RTCZero getEpoch() causes missing characters at serial comms

Hi All,

When I call RTCZero getEpoch() at the moment an external device is sending a serial message over the rs232 port, one or more charecters are lost. I assume that for some reason interrupts are blocked by RTCZero inplementation.

I encountered this problem at the SodaqONE and some time back on the Autonomo too (not 100% sure however, it’s a while ago).

Is this a known issue and is there a workaround?


There was a known issue with this which was fixed a while ago. However, the library maintainers didn’t push the fixed version out immediately.

Please check that you have v1.5.0.


I installed v1.5.0. Same result.

Is there a way I can verify the code of the library to be sure I have the right version?

Github version is 5 months old.


The commit bd4d27f pulled the fix I submitted in March. However, this wasn’t released properly until the end of July.

The correct code should look like this now:

The issue was that if you tried to read the CLOCK register while it was in the middle of a synchronisation, it would stall the bus and block all interrupts until the synchronisation was complete. The fix calls a synchronisation request, and waits for it to complete, before reading the CLOCK register. Additionally, the CLOCK register is read in a single operation now instead of piecewise.

What does your interrupt routine look like (ISR). While, the SAMD platform does support nested interrupts, an interrupt routine will block any other interrupts of equal or lower priority.

The SERCOMs in UART mode use an interrupt when new data is received. That interrupt copies the data into the appropriate buffer. If the interrupt is blocked for long enough, a new character will have arrived, meaning the old character is lost.

Hi Gabriel,

The code you provided is the version I am using.

I am using the standard SodaqONE Serial instance that is connected to the TX and RX pins of the ONE. Not sure which driver/interrupt routines are behind.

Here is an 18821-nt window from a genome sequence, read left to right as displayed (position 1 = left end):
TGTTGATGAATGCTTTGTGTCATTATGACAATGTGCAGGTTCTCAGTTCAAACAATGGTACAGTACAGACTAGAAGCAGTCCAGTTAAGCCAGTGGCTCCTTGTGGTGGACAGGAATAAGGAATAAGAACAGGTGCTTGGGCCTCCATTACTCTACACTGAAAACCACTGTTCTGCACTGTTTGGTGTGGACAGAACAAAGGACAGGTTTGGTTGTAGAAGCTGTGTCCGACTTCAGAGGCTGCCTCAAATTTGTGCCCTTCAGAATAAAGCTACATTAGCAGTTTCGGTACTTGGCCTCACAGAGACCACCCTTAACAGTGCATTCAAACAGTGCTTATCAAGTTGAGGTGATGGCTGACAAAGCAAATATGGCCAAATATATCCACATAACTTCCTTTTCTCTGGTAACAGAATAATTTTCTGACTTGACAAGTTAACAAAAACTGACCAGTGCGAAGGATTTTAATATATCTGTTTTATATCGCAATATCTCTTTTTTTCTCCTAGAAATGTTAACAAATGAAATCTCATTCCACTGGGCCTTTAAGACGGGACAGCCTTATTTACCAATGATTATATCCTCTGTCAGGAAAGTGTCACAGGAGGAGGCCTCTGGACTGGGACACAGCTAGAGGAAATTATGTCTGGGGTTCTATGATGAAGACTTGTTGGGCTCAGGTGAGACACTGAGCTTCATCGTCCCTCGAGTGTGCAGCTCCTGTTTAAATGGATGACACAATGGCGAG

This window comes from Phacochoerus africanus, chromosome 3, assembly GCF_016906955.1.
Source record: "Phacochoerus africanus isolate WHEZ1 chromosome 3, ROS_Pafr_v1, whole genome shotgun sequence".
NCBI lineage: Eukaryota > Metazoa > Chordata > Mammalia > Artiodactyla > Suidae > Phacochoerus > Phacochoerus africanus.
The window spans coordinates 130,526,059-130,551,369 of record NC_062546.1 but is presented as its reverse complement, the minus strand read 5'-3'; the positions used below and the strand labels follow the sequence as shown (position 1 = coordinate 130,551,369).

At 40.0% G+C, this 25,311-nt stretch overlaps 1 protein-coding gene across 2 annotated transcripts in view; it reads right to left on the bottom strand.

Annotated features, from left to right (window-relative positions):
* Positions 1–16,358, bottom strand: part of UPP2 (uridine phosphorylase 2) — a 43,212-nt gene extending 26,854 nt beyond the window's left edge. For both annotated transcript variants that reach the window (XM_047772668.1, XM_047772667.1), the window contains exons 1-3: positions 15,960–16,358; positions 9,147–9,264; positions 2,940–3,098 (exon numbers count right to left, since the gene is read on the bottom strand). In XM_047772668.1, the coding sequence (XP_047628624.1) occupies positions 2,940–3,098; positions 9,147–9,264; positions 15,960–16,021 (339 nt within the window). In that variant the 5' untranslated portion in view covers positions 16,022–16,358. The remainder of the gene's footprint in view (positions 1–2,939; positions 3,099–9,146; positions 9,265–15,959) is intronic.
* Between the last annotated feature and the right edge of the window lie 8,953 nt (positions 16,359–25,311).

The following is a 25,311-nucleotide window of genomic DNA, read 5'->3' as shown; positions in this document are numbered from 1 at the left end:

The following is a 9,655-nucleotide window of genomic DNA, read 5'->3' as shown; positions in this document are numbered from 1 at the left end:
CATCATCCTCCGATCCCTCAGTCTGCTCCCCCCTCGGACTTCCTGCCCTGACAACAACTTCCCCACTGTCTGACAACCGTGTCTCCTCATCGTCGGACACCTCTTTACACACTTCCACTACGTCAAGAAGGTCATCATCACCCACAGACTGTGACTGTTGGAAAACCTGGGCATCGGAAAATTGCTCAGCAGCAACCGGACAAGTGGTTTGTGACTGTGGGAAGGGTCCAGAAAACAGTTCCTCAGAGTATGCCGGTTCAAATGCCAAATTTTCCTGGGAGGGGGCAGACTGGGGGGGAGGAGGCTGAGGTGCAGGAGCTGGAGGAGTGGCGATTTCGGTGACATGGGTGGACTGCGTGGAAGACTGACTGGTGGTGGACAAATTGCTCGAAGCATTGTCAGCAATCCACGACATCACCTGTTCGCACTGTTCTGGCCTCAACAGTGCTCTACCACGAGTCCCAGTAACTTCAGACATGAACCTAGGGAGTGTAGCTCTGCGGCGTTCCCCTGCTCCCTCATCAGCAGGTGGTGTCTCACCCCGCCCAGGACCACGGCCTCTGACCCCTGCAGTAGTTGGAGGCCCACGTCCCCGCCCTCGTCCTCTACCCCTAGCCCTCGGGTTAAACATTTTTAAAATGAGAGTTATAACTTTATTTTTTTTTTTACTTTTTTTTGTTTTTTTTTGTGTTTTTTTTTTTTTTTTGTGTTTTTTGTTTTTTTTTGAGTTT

However, it is clear that I still miss characters due to the interrupt being blocked too long.

I assume that the hardware defines the interrupt order/priority?


Can you show me what your ISR code looks like?

Also at where in your code are you calling the getEpoch() method?

I did not write any interrupt code myself. I am using the standard Serial class: Uart Serial from variant.h.

I call rtc.getEpoch() in my main loop.

Oh, sorry I thought you were using the RTC interrupt as well.

The SERCOM NVIC priority is set on line 687 of cores/arduino/SERCOM.cpp. I’m fairly certain that the set value resolves to 0, which is the highest priority level (Samd21 supports 4 priority levels).

Perhaps we can test a few things.

First, could you try commenting out line 371 of RTCZero.cpp.
You will receive an incorrect epoch value, but I’m curious if it is the read operation that is at fault.

You could also try, separately, commenting out the synchronisation request on line 369 of RTCZero.cpp.

Hi Gabriel,

The problem is in the line: clockTime.reg = RTC->MODE2.CLOCK.reg;

In case I comment out this line: the serial bytes that I receive are fine.

Do I comment out line 369: no difference.

The file Sercom.cpp is not on my PC, so I could not verify that.


Hmm, this is odd. Can you confirm that you are calling the begin() method (once during intialisation) before trying to read the epoch value?

Can you try the following:

Try commenting out lines 439, 440 and 443.

Then can you try changing line 76 to this:


If you want, I can run some of these tests, however, I will need an example which replicates this issue.

Hi Gabriel,

Yes, I use rtc.begin().

I followed your instructions and the result is still not good. In fact: it seems worse.


Could you email me a simplifed version of your sketch so that I could try a find the underlying bug.

Hi Gabriel,

Please find below. Make sure that you use a different source that sends that data. Using the Serial.PrintLn() will not cause problems as it is synchronous, so all bytes are sent before the rtc.getEpoch(); is called.


#include <RTCZero.h>

RTCZero rtc;
static int cnt = 0;
// the setup function runs once when you press reset or power the board
void setup() 
	while ((!SerialUSB) && (millis() < 10000)) {
		// Wait 10 seconds for the debugSerial


	digitalWrite(ENABLE_READER, HIGH);




// the loop function runs over and over again until power down or reset
void loop() 

	if (Serial.available())
		String test = Serial.readStringUntil(0x0d);

I’m sorry but I haven’t been able to replicate the issue.

I am using a second board which is sending 72 character (+CRLF) lines, as fast as possible.

void setup() 

void loop() 

I am not seeing any dropped characters.

If you are willing to send your whole sketch to me, I can try testing it to see if there is some other issue.
You can email me at: gabriel at sodaq dot com

Just to give a follow up on this.

The issue was eventually tracked down and is related to using the VisualMicro plugin for VisualStudio.
Building the and programming the board via the Arduino IDE resolved the issue.

The exact cause of the issue, while using VisualMicro, is not yet known.